The Last of Philip Banter
John Franklin Bardin
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The 1947 cult classic from acclaimed crime writer John Franklin Bardin, now available for the first time in eBook edition.
Philip Banter is a little too fond of drink, and his marriage isn't what it should be. He's also troubled by a penchant for forgetting. That doesn't mean he's losing his mind.
Then Philip finds a manuscript entitled "Confession" in his office. He reads about a surprise dinner party his wife held, of the conversation that took place, and —to his horror—of his own infidelity. But the "confession" turns out to be a prophecy, accurate in almost every detail.
Is he the victim of a conspiracy to drive him mad, or did he type the manuscript himself? As the "confession" grows lengthier and more destructive, can he find the willpower to resist its terrifying inevitability?
it can be the end result of a driving fear of impotency. However, by itself, it can hardly be regarded as a sign of insanity – unless it attains the proportions of satyriasis.’ ‘Of what?’ asked Dorothy. ‘Satyriasis. Abnormal, excessive sexuality. Fortunately very rare.’ Dorothy thought for a moment. ‘There are other signs, too.’ ‘Yes?’ ‘Philip disappears.’ ‘Disappears. What do you mean?’ ‘He did it only last night. We had dinner together. Afterwards, we sat together for a while,
once he decided he would be frank. Sometimes it was wisest to lay all one’s cards on the table. But, although candour was his earnest desire, when Philip spoke he found his words taking a devious path. ‘I am disturbed,’ he began, ‘greatly disturbed. But not about myself or anything that has happened to me.’ He paused after saying that and wondered at how he could resolve one moment to be frank and yet be so incapable of simple honesty the next. ‘I’ve come to you about someone I know who… who is
words would render their truth harmless, ‘it has remained a part of me, yet apart from me. It arises again and again and I re-swallow it as I might my heart’s bile. I must continue to try to reclaim that which I can never assimilate.’ (Except by wild rationalizations, by catch-as-catch-can plausibilities, by the butterfly nets of reason, her conscience added.) Each time she had beaten back her suspicion in this way, had paced the floor and wrung her hands, had argued back and forth with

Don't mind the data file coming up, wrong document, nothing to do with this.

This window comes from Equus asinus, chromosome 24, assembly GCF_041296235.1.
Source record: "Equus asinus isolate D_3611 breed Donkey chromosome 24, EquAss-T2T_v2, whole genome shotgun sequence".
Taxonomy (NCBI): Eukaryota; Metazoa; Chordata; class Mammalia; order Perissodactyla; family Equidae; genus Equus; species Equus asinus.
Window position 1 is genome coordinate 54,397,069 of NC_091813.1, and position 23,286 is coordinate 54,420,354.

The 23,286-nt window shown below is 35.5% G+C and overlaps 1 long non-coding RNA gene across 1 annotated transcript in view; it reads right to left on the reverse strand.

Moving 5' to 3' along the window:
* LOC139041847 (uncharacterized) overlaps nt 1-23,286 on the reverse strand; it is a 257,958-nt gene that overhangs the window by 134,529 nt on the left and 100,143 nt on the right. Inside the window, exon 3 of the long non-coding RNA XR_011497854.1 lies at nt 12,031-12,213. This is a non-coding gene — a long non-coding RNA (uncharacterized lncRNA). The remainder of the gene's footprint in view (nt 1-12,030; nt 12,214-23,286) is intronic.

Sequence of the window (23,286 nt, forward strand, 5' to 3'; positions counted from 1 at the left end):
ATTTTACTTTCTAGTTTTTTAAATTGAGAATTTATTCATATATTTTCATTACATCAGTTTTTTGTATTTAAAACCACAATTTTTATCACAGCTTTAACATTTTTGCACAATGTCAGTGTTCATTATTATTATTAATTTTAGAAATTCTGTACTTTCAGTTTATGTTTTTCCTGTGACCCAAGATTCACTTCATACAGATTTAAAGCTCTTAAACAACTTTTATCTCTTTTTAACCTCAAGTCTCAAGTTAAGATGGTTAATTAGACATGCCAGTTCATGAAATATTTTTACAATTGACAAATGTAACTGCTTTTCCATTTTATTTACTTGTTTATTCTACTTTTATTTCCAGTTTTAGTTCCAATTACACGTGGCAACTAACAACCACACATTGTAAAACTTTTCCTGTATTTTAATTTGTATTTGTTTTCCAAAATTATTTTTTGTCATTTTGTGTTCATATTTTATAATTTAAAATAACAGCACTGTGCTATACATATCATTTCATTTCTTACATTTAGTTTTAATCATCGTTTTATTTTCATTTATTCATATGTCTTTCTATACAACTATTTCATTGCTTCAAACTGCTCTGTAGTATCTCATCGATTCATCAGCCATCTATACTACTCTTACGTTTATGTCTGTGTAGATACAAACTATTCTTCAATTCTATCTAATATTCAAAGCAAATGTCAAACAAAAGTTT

desperately. Then he rushed out of the door and across the hall to the bathroom. He thought he could hear Brent laughing. Later, after he had finished dressing, he went into the small kitchen. Brent was having breakfast; she poured him some black coffee and offered him some toast. Philip drank a little of the coffee. ‘I’m afraid you’ve been terribly inconvenienced,’ he said. ‘That is an understatement,’ she said coldly. ‘I don’t know what made me do it.’ ‘The only reason I did not call
and while they looked at it he told them of Brent’s theory. He said that he found that he could accept every part of it as a theory except the basic premise that he had been writing the ‘Confession’ himself. To accept this was to admit that he was mad. And, although yesterday he had almost convinced himself of his own insanity, by now he had sufficiently recovered from his nightmarish experience to fight the idea. ‘For one thing,’ he said, and he looked directly at Dr Matthews, ‘too many people